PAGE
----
Pembrolizumab as neoadjuvant & adjuvant therapy improves pCR in early TNBC
Pembrolizumab, used in both neoadjuvant and adjuvant settings, significantly improves pathological complete response (pCR) in patients with early triple-negative breast cancer (TNBC), according to late-breaking results of the phase III KEYNOTE-522 trial presented at the European Society for Medical Oncology (ESMO) Congress 2019.
In this first phase III trial of immunotherapy in early TNBC, patients with newly diagnosed TNBC (T1c N1–2 or T2–4 N0–2) and an ECOG performance status of 0–1 were randomized 2:1 to receive neoadjuvant therapy with pembrolizumab (200 mg Q3W; n=784) or placebo (n=390), both given with 4 cycles of paclitaxel plus carboplatin followed by 4 cycles of doxorubicin or epirubicin plus cyclophosphamide. After definitive surgery, patients continued to receive allocated treatment with pembrolizumab or placebo for 9 cycles or until disease recurrence or unacceptable toxicity. [Schmid P, et al, ESMO 2019, abstract LBA8_PR]
After a median follow-up of 15.5 months, the primary endpoint of pCR (ypT0/Tis ypN0), assessed in the first 602 patients, significantly improved in the pembrolizumab vs placebo group (64.8 percent vs 51.2 percent). “The between-group difference of 13.6 percent [95 percent confidence interval (CI), 5.4 to 21.8; p=0.00055] indicates a clinically meaningful benefit,” said first author, Professor Peter Schmid of the Barts Cancer Institute, Queen Mary University of London, UK.
Similar results were seen for the secondary pCR definitions of ypT0 ypN0 (59.9 percent for pembrolizumab vs 45.3 percent for placebo; difference, 14.5 percent; 95 percent CI, 6.2 to 22.7) and ypT0/Tis (68.6 percent vs 53.7 percent; difference, 14.8 percent; 95 percent CI, 6.8 to 23.0).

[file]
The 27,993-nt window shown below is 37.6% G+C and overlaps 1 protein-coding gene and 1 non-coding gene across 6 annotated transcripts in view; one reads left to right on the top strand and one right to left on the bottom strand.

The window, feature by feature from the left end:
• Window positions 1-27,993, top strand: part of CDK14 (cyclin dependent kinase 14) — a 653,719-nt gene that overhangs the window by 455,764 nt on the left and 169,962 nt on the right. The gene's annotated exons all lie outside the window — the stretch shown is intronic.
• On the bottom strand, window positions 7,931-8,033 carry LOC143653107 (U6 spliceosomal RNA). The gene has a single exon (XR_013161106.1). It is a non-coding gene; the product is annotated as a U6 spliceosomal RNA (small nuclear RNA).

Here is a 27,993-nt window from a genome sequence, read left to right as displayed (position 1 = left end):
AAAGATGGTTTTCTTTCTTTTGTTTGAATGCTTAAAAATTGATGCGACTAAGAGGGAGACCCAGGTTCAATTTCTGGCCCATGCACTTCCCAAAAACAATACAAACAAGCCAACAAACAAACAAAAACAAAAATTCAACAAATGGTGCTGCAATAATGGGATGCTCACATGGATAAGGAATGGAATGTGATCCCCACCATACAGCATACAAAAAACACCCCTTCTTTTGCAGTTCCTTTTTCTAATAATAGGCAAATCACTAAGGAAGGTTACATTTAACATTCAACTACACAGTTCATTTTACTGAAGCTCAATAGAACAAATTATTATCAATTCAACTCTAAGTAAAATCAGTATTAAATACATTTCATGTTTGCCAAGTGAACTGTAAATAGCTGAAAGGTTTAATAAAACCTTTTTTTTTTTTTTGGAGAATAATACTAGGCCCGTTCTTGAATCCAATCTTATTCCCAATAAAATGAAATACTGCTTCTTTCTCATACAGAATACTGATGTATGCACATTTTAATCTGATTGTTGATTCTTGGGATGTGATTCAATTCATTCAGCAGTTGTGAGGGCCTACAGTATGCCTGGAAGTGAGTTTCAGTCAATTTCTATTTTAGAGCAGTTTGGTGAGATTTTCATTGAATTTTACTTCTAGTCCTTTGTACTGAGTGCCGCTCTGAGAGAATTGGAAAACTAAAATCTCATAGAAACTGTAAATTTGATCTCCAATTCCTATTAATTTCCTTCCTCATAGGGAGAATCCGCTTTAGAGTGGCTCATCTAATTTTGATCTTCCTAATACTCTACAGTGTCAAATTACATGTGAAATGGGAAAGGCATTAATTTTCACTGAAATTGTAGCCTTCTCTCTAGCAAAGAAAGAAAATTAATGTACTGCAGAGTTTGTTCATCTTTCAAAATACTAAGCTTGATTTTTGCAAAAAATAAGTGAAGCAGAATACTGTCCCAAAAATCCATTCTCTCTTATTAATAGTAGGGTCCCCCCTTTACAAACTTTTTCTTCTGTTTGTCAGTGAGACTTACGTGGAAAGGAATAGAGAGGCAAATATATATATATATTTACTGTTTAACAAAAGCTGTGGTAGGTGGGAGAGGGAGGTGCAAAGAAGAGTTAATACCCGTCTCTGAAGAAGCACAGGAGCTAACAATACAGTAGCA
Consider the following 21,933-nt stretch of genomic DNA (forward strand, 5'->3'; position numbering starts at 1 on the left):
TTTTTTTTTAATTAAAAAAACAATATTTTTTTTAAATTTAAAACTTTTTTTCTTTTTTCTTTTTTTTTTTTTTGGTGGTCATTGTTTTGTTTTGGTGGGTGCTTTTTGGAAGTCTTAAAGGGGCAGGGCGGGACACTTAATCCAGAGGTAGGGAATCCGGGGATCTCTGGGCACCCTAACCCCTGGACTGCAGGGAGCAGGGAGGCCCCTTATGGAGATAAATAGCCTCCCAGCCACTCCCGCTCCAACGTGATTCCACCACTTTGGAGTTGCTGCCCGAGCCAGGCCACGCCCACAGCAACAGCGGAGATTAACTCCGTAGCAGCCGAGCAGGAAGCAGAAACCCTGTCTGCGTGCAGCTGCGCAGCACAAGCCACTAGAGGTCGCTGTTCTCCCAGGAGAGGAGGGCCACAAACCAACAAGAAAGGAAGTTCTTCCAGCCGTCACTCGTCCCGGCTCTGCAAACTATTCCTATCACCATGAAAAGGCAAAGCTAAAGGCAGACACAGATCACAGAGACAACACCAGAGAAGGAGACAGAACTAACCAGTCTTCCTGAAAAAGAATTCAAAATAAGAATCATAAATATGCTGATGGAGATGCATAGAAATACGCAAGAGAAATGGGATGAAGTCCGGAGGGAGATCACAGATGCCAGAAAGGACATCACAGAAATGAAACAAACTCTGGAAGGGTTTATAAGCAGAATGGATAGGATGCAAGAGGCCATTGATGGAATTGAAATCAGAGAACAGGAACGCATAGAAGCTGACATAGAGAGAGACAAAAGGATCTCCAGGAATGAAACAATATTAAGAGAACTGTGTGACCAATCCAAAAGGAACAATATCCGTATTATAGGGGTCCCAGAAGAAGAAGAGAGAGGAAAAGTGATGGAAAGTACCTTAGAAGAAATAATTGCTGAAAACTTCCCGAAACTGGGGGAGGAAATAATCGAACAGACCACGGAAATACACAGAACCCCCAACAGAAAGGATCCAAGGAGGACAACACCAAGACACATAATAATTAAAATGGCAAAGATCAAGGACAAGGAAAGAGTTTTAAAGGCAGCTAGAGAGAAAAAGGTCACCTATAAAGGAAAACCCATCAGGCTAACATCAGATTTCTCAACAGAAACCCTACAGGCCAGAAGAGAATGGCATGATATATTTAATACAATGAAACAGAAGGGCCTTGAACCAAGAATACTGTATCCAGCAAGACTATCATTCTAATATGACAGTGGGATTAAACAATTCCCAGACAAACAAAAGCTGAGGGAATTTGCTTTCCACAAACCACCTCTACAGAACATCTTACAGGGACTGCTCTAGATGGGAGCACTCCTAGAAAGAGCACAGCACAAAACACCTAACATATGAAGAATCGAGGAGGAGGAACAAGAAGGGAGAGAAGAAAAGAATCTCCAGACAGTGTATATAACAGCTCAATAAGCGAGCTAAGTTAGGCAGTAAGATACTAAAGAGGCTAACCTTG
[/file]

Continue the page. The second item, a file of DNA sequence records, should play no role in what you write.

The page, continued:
“The benefit of pembrolizumab was independent of PD-L1 status, although pCR rates were lower in patients with PD-L1–negative tumours,” said Schmid.
In patients with PD-L1–positive tumours (combined positive score [CPS] ≥1), pCR rates were 68.9 percent for pembrolizumab vs 54.9 percent for placebo, with a between-group difference of 14.2 percent (95 percent CI, 5.3 to 23.1). In those with PD-L1–negative tumours, pCR rates were 45.3 percent vs 30.3 percent, with a between-group difference of 18.3 percent (95 percent CI, -3.3 to 36.8).
“Subgroup analyses revealed a consistent pCR benefit with pembrolizumab regardless of nodal status, tumour size, carboplatin schedule, or patient age,” added Schmid.
Event-free survival (EFS) showed a trend favouring pembrolizumab vs placebo, with a hazard ratio (HR) of 0.63 (95 percent CI, 0.43 to 0.93) that did not reach the boundary for statistical significance (HR <0.4). Estimated EFS rates at 18 months were 91.3 percent vs 85.3 percent.
“Most patients completed treatment as planned, with very low rates of discontinuation. The mean treatment duration and mean number of doses were comparable between the groups,” said Schmid.
Grade ≥3 adverse events (AEs) occurred in 78 percent of patients in the pembrolizumab group vs 73 percent of those in the placebo group, while grade ≥3 immune-mediated AEs occurred in 14.1 percent vs 2.1 percent of the patients. “The safety profile was consistent with what’s known for each regimen,” noted Schmid.
“In the neoadjuvant phase, AEs were mainly driven by chemotherapy, with small differences between the pembrolizumab and placebo groups except for rash [all grades, 21.8 percent vs 15.2 percent],” he said. “In the adjuvant phase, rates of AEs were low and between-group differences were small.”
Immune-mediated AEs were uncommon, the most common being hypothyroidism (all grades, 14.9 percent vs 5.7 percent).